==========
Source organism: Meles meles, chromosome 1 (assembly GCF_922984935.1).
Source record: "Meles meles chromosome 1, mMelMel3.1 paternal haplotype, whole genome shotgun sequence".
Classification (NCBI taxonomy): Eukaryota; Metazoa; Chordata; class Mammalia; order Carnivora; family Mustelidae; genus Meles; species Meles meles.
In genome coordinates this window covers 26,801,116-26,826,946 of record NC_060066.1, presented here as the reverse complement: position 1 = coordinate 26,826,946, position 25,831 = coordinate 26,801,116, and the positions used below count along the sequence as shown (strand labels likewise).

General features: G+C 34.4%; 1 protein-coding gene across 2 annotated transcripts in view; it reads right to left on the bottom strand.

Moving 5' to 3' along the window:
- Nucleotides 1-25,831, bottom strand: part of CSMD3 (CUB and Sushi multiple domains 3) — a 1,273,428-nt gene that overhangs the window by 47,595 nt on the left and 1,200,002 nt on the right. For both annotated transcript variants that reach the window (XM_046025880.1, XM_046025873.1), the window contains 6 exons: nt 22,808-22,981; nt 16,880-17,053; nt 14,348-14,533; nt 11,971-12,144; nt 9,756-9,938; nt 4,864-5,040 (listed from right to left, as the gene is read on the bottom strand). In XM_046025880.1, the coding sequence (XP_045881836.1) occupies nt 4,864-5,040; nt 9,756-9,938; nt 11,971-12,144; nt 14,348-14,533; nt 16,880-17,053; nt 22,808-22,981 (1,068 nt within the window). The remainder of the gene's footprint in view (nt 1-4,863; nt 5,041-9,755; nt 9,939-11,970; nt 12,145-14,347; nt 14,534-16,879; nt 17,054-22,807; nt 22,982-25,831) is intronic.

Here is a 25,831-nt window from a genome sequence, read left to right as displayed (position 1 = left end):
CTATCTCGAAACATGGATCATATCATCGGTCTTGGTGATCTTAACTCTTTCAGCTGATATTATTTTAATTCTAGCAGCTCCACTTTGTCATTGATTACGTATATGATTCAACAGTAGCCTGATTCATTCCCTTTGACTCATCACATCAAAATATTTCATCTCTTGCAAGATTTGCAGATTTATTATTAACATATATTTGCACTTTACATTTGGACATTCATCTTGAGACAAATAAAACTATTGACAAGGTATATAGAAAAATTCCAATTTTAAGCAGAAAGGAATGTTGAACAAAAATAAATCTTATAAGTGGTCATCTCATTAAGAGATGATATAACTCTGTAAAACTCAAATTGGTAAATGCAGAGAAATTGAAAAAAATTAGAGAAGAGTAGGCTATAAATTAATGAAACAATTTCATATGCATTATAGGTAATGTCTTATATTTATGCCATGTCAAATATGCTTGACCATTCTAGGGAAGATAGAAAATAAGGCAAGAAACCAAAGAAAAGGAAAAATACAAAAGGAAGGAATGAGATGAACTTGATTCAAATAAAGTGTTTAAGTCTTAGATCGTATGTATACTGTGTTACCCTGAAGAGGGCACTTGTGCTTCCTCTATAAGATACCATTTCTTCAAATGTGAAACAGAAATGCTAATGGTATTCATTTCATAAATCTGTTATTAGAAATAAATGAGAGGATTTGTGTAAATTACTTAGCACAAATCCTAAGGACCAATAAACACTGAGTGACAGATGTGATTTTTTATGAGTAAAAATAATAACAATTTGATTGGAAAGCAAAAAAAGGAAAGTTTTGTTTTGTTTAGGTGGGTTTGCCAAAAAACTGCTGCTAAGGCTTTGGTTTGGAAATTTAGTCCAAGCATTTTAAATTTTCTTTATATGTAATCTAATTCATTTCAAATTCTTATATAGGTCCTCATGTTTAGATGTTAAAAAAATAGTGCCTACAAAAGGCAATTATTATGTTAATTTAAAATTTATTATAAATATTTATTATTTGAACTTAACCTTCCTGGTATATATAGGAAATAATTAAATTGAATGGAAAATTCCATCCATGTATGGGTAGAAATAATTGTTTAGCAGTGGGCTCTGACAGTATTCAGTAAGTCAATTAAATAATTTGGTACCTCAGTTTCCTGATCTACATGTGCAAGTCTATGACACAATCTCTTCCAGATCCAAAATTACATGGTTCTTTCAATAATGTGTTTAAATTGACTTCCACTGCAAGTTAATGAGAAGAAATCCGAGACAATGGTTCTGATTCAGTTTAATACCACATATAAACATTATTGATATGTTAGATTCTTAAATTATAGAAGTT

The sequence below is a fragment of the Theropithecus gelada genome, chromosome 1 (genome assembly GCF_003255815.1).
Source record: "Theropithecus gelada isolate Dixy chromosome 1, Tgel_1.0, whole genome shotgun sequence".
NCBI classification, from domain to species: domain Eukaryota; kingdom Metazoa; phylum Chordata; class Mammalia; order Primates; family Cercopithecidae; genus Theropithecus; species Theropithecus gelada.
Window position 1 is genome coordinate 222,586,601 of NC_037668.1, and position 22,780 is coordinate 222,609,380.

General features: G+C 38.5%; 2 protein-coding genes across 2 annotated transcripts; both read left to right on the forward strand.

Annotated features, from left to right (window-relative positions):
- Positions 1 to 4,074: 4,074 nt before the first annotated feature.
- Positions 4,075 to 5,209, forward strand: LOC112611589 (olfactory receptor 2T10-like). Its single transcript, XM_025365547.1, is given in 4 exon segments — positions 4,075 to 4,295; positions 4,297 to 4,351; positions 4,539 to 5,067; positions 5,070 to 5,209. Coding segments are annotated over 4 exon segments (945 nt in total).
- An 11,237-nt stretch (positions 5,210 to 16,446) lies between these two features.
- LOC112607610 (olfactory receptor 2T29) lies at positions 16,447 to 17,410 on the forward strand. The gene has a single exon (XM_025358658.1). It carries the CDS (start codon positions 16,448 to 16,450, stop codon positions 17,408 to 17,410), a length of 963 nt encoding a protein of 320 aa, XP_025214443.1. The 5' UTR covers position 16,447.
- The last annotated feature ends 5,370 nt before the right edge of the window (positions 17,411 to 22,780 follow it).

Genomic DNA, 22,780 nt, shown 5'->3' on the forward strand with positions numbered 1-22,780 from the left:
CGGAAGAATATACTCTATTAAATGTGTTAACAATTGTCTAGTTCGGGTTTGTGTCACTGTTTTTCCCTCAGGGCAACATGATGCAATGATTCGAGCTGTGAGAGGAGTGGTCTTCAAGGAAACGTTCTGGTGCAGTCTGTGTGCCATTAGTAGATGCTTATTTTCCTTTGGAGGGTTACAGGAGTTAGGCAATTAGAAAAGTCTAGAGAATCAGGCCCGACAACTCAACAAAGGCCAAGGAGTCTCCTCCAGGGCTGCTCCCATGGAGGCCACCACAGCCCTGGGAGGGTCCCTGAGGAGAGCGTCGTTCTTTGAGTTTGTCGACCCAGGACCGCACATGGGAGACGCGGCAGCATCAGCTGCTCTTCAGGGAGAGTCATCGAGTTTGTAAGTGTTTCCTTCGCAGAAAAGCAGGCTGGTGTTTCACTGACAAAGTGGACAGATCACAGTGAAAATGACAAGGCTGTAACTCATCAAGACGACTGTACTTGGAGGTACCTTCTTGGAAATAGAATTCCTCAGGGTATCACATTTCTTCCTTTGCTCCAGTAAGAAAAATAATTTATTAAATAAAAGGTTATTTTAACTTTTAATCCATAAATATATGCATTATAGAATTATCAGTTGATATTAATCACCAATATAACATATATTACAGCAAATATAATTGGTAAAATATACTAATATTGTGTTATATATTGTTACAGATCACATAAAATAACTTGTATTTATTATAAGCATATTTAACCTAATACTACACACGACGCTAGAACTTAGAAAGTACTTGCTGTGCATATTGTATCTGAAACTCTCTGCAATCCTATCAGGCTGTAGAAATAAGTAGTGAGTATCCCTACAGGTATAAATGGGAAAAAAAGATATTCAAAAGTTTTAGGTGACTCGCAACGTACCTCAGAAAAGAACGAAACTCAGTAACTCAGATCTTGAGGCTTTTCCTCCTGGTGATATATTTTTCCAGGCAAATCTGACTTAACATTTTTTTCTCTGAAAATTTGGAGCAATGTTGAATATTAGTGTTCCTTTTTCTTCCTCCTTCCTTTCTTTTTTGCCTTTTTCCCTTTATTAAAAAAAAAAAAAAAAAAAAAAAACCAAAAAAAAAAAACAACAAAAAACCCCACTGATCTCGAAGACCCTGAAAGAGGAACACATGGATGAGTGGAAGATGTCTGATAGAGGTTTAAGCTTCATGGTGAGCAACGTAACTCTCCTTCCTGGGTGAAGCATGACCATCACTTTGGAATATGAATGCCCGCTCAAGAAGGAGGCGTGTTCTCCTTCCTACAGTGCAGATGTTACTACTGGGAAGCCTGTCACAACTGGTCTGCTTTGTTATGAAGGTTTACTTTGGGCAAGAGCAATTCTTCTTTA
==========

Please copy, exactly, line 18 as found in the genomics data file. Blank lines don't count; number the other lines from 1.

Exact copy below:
- An 11,237-nt stretch (positions 5,210 to 16,446) lies between these two features.